VA loans are mortgages backed by the U.S. Department of Veterans Affairs. VA loans are a great financing option for veterans, those who are married to veterans, or qualified service members. Unlike other mortgage loans, there’s no down payment needed for a VA loan, and VA lenders choose their own credit score requirements, meaning there’s no industry-minimum credit score for a VA loan. That being said, it’s a good rule of thumb for borrowers to aim for a credit score of 580 or above.


USDA loans are backed by the U.S. Department of Agriculture and are designated for those who live in a qualified rural area. Similar to VA loans, USDA loans don’t have a set minimum credit score — and lenders can require their own score minimums. But in general, most USDA lenders will require you to have a minimum credit score of 640.

Jumbo Loan

Jumbo loans are normally used to finance properties deemed too expensive for a conventional loan. Because of the high loan amount, jumbo loans are riskier for lenders. Therefore, most lenders will require that borrowers have a minimum credit score of 680, and sometimes as high as 720, with a 10% to 30% down payment.

How lenders check credit for co-borrowers

Will you be applying for a mortgage with a co-borrower, like a partner or a spouse? If so, both of your credit scores will be considered in your loan application.

For a joint mortgage, the lender will pull each person’s credit scores from the 3 major bureaus: Experian, TransUnion, and Equifax. Then, the lender will take the middle score and choose the person with the lowest middle score to use for the mortgage application.

For example, let’s say borrower #1 on the joint application has these 3 credit scores: 730, 720, and 695. Borrower #2 has these 3 credit scores: 690, 655, and 640. The middle scores are 720 and 655, respectively. The lowest score out of the two is 655, and that’s what the lender will go with.

Keep in mind that the 720 credit score may have earned a lower interest rate. This is why it’s important to review your co-borrower’s credit score ahead of time. From there, you can work to improve both of your scores before applying for a mortgage.

How to build credit to buy a house

Now that you know what lenders look for in a home borrower and what the minimum credit score requirements are for mortgages, it’s now time to figure out where you stand. Here’s how you can improve your creditworthiness and increase your candidacy for homeownership. 

Review the following tips for building credit before you buy a house.

Tip #1: Always Pay Your Bills On Time

Paying your bills on time each month is the best way to improve your credit score — your payment history determines 35% of your overall score. When evaluating your creditworthiness, lenders want to see that you are reliable when it comes to paying your bills.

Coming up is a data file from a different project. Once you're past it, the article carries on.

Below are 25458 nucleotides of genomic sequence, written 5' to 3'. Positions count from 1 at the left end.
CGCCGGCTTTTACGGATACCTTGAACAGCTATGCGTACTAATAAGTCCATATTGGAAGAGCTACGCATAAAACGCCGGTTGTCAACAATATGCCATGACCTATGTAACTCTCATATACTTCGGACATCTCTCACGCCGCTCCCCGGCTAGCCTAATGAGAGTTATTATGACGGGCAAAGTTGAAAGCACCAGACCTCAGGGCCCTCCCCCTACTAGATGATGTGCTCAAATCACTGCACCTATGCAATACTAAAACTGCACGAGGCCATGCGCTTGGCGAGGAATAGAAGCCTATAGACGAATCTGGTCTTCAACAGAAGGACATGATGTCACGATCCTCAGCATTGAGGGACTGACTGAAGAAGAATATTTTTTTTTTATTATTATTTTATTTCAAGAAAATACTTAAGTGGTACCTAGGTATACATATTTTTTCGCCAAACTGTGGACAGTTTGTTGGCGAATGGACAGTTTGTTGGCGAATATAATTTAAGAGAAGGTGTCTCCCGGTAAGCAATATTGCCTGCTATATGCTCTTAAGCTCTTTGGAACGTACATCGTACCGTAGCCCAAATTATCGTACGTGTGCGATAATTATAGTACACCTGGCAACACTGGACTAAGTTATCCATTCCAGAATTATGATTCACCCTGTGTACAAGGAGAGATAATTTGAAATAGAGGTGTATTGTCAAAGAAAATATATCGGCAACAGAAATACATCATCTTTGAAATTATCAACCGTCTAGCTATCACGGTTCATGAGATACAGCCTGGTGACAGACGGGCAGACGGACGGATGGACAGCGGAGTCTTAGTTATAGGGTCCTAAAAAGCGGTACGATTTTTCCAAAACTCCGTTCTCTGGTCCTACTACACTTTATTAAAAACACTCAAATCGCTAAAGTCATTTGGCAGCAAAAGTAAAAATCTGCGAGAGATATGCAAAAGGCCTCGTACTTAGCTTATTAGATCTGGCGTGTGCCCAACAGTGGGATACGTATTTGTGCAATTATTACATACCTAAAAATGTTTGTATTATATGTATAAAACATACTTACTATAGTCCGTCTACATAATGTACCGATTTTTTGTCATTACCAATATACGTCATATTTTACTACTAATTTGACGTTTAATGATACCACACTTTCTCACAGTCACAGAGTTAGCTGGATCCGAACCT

Setting up auto pay is a great way to stay on top of your bills. Also consider creating a monthly budget and tracking your spending, creating bill due date alerts through an online bank account so you know when bills are due, and setting up automatic savings deposits to help build an emergency cushion for unexpected expenses.

Tip #2: Resolve Any Credit Issues

Keep an eye on your credit report and check for any errors. You can order one copy of each of your 3 credit reports — from Experian, Equifax, and TransUnion — each year for free. If you find a mistake, contact the bureau and correct it. Resolving errors could immediately boost your credit score.

Tip #3: Pay Down Your Existing Debt

Paying down your credit card debt and balances is a great way to build up your credit score. Paying any outstanding debt in full brings down your overall debt responsibility, which, in turn, makes you a less risky borrower to lenders.  

Paying down your debt also improves your credit utilization ratio — the percentage of available credit you’re using on your credit cards. Credit utilization ratios account for 30% of your credit score. The more credit card debt you have, the lower your credit score will be. Try to pay your credit card balances to below 30% of the card’s credit limit before applying for a mortgage. 

Tip #4: Avoid Opening Several Lines of Credit 

Opening a new credit card or loan puts a hard inquiry on your credit report. Too many hard inquiries negatively affect your credit score, and running up a large balance can work against you if it results in a higher overall credit utilization. If you’re trying to build up a thin credit history, you could consider a secured credit card or a credit-builder loan.


How much credit history is needed to buy a house?